"This is no different than a wheel you're going to throw something on," said Brad Allen.
The director of the University of Montana's School of Art was standing in the new "fabrication lab," a repurposed classroom stocked with digital equipment.
"This is no different than a set of chisels you're going to carve a block of wood with. It's just a different tool. The mind behind it, the concepts behind it, are still unique and are still your domain," he said.
The "FabLab," as they've dubbed it, is stocked with two 3-D printers, 3-D scanners, 3-D pens, a vinyl cutter, an oversized printer, and soon a laser engraving machine.
Allen is effusive about the potential for using the equipment, the province of industrial designers and forward-thinking hobbyists and tinkerers, in the context of fine art.
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"There are a lot of programs on campus that deal with software and digital design," he said. "Where we see an opportunity is, 'How is this all applied?' 'How do we make (art) objects?' "
As an example, he said a ceramics student could take a clay form and scan it in 3-D. Then their handmade design of a vase could be digitally altered using algorithms so that changes in its surface are made consistently across the entire vessel.
Or take the laser cutter – an enclosed, computer-operated 40W CO2 laser engraver that can etch or cut most any material besides metal.
He said a printmaking student could capture information in the form of a photograph or an algorithm, and laser-cut it into a block of wood, and then create a traditional print.
Those are all ways students can integrate new technology into their age-old disciplines.
"We're not saying that this is the way of the future. It's just a way. It's a possibility," he said.
UM assistant professor Matt Hamon has already been using modified vinyl cutters in his work for almost six years.
He took the computer-operated device and replaced the blade with a ball-point pen to "print" precise, curve-heavy designs generated in a software program. He adds complementary hand-drawn elements with a pen or brush so that it's not "purely" machine-like.
It's just one "iteration of traditional processes and contemporary technology," he said.
Hamon and Allen have been thinking of more "tweaks and hacks" for students to use in their artwork.
"The potential is really quite amazing," Hamon said.
He also hopes the lab will be a space to collaborate with other departments and academic disciplines and boost the school's visibility on campus.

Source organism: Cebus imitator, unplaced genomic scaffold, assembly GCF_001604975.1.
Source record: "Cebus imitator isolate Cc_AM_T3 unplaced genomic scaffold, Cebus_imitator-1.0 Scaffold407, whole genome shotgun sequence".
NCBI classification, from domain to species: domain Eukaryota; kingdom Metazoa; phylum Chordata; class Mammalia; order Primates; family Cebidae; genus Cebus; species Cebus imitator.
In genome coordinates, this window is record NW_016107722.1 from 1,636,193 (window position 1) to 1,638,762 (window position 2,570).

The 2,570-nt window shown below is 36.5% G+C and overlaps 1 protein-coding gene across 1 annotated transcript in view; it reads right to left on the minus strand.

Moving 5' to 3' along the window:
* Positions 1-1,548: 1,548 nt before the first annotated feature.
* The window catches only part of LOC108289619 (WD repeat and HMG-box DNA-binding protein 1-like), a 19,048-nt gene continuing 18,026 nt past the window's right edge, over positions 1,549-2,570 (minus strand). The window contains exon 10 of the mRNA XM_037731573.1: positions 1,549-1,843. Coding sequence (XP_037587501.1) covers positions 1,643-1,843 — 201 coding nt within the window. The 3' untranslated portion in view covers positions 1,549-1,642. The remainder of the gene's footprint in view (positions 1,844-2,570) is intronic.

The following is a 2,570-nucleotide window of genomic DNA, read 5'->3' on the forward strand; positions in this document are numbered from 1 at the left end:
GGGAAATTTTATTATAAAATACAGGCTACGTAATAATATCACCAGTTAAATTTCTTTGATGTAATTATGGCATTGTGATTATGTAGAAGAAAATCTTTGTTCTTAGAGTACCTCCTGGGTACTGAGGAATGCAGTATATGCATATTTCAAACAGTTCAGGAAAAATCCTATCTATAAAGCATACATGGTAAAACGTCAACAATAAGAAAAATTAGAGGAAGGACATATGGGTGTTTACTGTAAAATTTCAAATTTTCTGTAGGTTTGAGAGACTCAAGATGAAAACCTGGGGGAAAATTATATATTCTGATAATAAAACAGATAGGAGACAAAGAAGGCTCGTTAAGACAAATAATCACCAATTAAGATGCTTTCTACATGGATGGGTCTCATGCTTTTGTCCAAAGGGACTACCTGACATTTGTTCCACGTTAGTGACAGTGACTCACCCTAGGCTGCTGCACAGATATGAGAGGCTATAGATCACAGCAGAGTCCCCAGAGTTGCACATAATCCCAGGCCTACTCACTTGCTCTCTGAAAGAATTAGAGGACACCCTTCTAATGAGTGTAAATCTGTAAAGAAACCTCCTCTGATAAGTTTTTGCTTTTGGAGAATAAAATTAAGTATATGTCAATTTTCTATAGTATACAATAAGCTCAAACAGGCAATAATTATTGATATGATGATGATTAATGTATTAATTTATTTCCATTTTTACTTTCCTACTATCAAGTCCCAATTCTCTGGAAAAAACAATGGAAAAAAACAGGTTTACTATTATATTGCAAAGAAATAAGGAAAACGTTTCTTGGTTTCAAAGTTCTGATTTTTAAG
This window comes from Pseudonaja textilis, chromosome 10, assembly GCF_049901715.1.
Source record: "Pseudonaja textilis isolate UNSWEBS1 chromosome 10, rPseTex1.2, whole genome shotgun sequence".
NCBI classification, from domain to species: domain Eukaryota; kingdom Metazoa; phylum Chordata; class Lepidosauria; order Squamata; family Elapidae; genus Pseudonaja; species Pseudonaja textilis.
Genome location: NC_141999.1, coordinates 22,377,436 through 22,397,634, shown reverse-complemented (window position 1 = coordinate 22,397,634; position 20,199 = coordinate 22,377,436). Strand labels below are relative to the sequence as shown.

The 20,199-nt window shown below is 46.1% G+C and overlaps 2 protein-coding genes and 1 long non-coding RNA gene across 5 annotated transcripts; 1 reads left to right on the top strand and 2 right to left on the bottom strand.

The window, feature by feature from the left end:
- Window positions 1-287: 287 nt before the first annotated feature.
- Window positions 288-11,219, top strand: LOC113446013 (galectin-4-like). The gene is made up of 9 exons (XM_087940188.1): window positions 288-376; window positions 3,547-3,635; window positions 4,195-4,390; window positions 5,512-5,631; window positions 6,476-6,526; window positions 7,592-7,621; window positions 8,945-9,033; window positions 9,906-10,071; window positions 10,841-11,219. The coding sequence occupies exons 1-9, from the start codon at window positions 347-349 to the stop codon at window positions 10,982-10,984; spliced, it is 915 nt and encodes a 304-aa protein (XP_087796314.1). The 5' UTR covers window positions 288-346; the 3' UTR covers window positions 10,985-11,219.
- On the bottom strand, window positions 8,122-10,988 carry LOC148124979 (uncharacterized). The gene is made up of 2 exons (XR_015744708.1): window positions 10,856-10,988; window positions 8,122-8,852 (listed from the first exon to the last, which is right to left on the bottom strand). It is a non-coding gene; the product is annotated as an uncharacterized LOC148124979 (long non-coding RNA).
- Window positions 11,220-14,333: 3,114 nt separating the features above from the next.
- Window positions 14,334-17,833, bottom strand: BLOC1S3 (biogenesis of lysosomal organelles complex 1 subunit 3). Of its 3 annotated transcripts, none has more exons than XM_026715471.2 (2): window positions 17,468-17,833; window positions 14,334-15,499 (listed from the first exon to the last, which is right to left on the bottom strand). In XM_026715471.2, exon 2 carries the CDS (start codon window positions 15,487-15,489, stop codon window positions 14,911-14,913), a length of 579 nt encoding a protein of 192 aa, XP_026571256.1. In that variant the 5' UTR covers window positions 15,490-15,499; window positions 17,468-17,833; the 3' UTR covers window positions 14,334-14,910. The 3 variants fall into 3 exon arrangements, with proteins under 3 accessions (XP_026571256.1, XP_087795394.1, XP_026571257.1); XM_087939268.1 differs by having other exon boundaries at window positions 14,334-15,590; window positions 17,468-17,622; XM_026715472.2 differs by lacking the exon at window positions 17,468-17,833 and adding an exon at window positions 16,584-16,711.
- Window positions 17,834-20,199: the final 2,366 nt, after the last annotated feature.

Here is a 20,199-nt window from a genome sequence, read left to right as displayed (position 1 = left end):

The lab is just one facet of an overall facelift at the Fine Arts Building.
A&E Architects redesigned the stairway out front, and Dave Reynolds Construction carried out the work. The front of the building is decorated with two large banners to increase its "presence."
Once inside, there are new glass cases on the north and south walls to display students' art, in addition to a gallery space just off the entryway.
The "FabLab" has its roots in the sculpture and photography divisions. The photography school began acquiring some equipment as it moved toward digital from darkrooms.
The sculpture division, meanwhile, made some purchases, such as the Replicator 3-D printer and the CNC router, a computer-controlled cutting machine, which they built from a kit. (It still resides in the sculpture division, since the 4-by-8-foot device won't fit comfortably in the former classroom.)
Others, such as the laser cutter, are new purchases.
The equipment in the lab has been paid for with student and course fees, and faculty members from the various art programs "making sacrifices" by pushing some needs back. It hasn't received any private donations or additional funding from the university administration.
Allen hopes the lab will function as a "proof of concept" that could lead to such support and continue expanding the lab.
They also must establish interest from students themselves.
Eventually, the space will have open studio hours with trained supervisors to offer guidance.
Allen said the school is discussing how the lab will be integrated into the existing programs – ceramics, sculpture, photography, printmaking, painting and drawing, so that each learns how to "use the technology in its own way."
In the spring semester, for example, he'll be teaching a Sculpture II: Digital Fabrication course in the lab.
"We'll have students in here twice a week, two to three hours at a time, building stuff, making things and pushing what this stuff can do in an art capacity," he said.